Come one come all
Posted: 14 April 2014 09:10 AM   [ Ignore ]
Avatar
RankRankRankRank
Total Posts:  2344
Joined  2007-01-30

Idly musing on this one. I can’t find it in OED, at least nothing of relevance (it pops up incidentally in a 1996 cite for script-kiddie). I’m trying to recall whether I’ve come across the phrase in 19th century writing or earlier, but without much luck. And what is this, a hortatory subjunctive or something else?

Profile
 
 
Posted: 14 April 2014 10:28 AM   [ Ignore ]   [ # 1 ]
Administrator
Avatar
RankRankRankRankRank
Total Posts:  4790
Joined  2007-01-03

I’m surprised it’s not in the OED. The earliest citation I can find in a cursory search is in Walter Scott’s 1810 poem “The Lady of the Lake.” A knight proclaims that he will not give way before his foes:

“Come one, come all! this rock shall fly
From its firm base as soon as I.”

I’m fairly certain that antedates can be found.

Since English only has a defective subjunctive mood, calling this subjunctive would be problematic—grammatically the subjunctive, imperative, and indicative would not differ in this case. Depending on the context, one could call it hortatory subjunctive if the speaker includes himself, and a straightforward imperative if not. In the Scott poem, it would be imperative, as the speaker is not going to fight himself.

Profile
 
 
Posted: 14 April 2014 03:23 PM   [ Ignore ]   [ # 2 ]
Avatar
RankRankRankRank
Total Posts:  2344
Joined  2007-01-30

Nicely found, Dave! That certainly settles the question of whether it was used in the 19th century.

Profile
 
 
Posted: 15 April 2014 05:40 AM   [ Ignore ]   [ # 3 ]
RankRankRankRankRank
Total Posts:  3525
Joined  2007-01-29

I don’t find it surprising it’s not in the OED on its own hook; it’s more of a cliche than an actual unit of the language.  If they included it, why not “There’s one born every minute” or “How about that?”

Profile
 
 
Posted: 17 April 2014 02:53 PM   [ Ignore ]   [ # 4 ]
Avatar
RankRankRank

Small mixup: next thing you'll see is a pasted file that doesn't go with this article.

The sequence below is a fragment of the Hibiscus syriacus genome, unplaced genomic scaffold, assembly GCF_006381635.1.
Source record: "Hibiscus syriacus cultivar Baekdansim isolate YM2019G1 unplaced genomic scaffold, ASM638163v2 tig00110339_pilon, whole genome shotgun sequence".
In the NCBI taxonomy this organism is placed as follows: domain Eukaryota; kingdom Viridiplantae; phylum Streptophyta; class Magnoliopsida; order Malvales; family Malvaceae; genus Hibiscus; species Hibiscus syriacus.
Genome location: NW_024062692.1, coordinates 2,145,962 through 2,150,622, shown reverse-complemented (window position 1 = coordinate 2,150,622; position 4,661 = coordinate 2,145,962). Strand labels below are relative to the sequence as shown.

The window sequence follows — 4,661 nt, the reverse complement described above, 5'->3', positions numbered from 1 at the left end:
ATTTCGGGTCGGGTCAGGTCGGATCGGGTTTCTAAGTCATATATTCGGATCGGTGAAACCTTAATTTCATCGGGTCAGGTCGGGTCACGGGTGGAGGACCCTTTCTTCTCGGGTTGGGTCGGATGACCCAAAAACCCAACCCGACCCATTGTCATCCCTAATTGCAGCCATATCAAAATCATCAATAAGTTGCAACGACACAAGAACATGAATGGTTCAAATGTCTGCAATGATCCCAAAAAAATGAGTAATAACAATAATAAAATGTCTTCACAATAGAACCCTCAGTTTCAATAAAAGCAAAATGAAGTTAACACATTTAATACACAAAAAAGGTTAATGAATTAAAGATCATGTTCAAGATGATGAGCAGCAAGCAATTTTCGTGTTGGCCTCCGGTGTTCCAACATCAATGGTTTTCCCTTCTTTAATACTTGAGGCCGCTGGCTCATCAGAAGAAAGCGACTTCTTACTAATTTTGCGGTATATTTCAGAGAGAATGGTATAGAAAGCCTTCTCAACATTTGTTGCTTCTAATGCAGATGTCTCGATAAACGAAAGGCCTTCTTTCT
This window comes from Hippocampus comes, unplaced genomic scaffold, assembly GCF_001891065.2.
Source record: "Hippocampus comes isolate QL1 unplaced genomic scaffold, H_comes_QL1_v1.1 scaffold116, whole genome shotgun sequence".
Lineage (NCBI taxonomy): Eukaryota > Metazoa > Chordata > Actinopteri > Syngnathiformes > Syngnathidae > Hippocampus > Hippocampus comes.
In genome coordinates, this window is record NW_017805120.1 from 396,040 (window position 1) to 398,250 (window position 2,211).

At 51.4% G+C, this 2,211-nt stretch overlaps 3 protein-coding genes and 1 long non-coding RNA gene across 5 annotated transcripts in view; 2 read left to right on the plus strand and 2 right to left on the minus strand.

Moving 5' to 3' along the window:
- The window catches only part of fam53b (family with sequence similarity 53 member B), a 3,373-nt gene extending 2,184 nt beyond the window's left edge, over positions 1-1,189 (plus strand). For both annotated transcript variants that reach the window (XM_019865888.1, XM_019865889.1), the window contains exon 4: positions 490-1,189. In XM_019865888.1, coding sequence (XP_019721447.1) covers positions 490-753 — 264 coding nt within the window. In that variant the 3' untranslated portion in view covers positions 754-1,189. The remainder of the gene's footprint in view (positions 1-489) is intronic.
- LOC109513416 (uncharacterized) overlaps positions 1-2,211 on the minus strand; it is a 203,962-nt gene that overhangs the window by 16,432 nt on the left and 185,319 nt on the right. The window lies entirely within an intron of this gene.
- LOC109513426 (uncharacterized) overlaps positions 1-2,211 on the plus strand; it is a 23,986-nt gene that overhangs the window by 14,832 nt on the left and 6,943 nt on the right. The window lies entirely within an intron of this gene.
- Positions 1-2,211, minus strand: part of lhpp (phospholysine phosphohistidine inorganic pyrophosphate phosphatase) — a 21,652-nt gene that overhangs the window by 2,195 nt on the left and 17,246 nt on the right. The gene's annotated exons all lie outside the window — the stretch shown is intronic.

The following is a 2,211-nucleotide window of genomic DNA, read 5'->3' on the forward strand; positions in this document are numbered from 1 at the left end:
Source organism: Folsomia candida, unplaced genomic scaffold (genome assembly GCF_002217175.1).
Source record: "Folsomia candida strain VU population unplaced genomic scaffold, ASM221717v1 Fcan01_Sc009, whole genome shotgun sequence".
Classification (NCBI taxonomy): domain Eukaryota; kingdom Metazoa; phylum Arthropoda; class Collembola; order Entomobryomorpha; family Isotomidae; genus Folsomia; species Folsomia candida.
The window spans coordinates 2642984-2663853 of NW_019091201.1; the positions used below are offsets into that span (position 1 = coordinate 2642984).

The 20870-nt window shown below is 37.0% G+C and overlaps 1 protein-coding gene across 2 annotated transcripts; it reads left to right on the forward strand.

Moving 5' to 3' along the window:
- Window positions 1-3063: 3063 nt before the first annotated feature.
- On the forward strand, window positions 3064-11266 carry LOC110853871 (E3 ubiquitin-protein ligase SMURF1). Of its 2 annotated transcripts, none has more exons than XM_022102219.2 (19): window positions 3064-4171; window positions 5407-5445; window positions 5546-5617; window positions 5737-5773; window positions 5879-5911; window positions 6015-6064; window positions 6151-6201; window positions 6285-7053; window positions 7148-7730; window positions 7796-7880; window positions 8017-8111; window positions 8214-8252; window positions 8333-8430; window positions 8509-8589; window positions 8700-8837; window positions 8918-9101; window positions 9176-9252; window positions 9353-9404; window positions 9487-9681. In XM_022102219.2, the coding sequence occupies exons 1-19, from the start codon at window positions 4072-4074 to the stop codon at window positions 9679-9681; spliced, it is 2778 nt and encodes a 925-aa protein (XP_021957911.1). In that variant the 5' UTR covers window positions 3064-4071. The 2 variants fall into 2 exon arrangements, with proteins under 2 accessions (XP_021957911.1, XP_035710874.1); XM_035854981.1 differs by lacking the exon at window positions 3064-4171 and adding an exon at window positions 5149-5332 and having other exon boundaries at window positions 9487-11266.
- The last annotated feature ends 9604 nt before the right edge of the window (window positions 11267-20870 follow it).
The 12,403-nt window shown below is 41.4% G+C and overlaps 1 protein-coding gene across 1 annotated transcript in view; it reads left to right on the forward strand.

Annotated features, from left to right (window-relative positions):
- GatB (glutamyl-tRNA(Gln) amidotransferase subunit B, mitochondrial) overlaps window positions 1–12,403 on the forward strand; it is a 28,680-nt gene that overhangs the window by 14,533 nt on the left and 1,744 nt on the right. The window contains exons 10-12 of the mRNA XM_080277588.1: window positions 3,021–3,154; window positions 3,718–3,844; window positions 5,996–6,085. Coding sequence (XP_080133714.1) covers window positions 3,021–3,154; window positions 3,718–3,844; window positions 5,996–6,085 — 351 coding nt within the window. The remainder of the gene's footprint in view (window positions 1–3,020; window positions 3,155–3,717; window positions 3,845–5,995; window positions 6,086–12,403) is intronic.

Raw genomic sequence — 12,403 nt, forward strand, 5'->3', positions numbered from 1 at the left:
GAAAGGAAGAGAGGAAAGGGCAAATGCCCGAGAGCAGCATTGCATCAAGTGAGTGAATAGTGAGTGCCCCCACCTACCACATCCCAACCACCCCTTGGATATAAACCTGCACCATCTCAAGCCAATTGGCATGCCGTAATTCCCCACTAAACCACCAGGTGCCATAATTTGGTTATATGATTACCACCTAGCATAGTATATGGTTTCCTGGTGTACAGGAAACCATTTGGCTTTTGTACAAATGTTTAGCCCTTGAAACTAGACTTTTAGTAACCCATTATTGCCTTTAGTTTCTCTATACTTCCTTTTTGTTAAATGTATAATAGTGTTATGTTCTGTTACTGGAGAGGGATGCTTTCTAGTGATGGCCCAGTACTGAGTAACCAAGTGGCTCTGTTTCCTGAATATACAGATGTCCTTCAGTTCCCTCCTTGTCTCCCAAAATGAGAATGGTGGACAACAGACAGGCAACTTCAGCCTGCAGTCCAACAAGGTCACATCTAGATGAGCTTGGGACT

Total Posts:  341
Joined  2007-02-17

The unusual grammar would justify its inclusion. I don’t see how it can be an imperative, so it’s an example of the survival of the subjunctive in a fixed expression.

Profile
 
 
Posted: 17 April 2014 04:43 PM   [ Ignore ]   [ # 5 ]
Avatar
RankRankRankRankRank
Total Posts:  3136
Joined  2007-02-26

They have to draw the line somewhere. This phrase is of obvious meaning, construction and origin. If they included every such phrase ("first come, first serve”, “come the hour, come the man") they’d never finish the entry for “come” let alone the whole damned thing…

EDIT: Added a non-Oxford comma. Cambridge, I suppose.

Profile
 
 
Posted: 17 April 2014 10:08 PM   [ Ignore ]   [ # 6 ]
RankRankRankRank
Total Posts:  838
Joined  2007-03-01

The OED has the related phrase let ‘em (or them) all come ("a formula expressing confidence in face of a challenge by others") from John Wesley in1739: “ No; let them all come; let all the world see the judgement of God.”

Profile
 
 
Posted: 18 April 2014 04:05 AM   [ Ignore ]   [ # 7 ]
Administrator
Avatar
RankRankRankRankRank
Total Posts:  4790
Joined  2007-01-03

Come one, come all is a fixed phrase. It’s deployed as a single unit and usually in specific contexts, that of a carnival barker or some other advertising patter. That plus the Scott citation would justify it’s inclusion.

And How About That? is indeed in the OED (how, adv. and n.3, def. 2.e).

There’s one born every minute is different. That’s a quote, or at least a paraphrase of a quote. I would agree that the OED shouldn’t be in the quotations business. There are plenty of other good references (and even more bad ones) for that.

Profile